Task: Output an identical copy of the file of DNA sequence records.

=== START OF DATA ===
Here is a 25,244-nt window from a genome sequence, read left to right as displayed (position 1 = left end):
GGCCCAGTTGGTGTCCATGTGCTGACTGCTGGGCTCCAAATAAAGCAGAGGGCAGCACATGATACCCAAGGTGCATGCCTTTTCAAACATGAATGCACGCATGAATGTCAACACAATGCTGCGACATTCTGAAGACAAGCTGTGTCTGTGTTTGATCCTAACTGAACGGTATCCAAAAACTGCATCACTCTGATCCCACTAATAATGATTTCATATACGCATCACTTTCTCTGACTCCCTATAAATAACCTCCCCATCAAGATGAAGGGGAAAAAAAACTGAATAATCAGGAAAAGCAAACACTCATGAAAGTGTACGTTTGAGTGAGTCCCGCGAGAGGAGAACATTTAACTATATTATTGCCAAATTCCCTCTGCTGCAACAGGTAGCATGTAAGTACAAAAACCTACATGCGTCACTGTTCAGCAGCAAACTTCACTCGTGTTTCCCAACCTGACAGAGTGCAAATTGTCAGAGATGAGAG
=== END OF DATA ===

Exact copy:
Here is a 25,244-nt window from a genome sequence, read left to right as displayed (position 1 = left end):
GGCCCAGTTGGTGTCCATGTGCTGACTGCTGGGCTCCAAATAAAGCAGAGGGCAGCACATGATACCCAAGGTGCATGCCTTTTCAAACATGAATGCACGCATGAATGTCAACACAATGCTGCGACATTCTGAAGACAAGCTGTGTCTGTGTTTGATCCTAACTGAACGGTATCCAAAAACTGCATCACTCTGATCCCACTAATAATGATTTCATATACGCATCACTTTCTCTGACTCCCTATAAATAACCTCCCCATCAAGATGAAGGGGAAAAAAAACTGAATAATCAGGAAAAGCAAACACTCATGAAAGTGTACGTTTGAGTGAGTCCCGCGAGAGGAGAACATTTAACTATATTATTGCCAAATTCCCTCTGCTGCAACAGGTAGCATGTAAGTACAAAAACCTACATGCGTCACTGTTCAGCAGCAAACTTCACTCGTGTTTCCCAACCTGACAGAGTGCAAATTGTCAGAGATGAGAG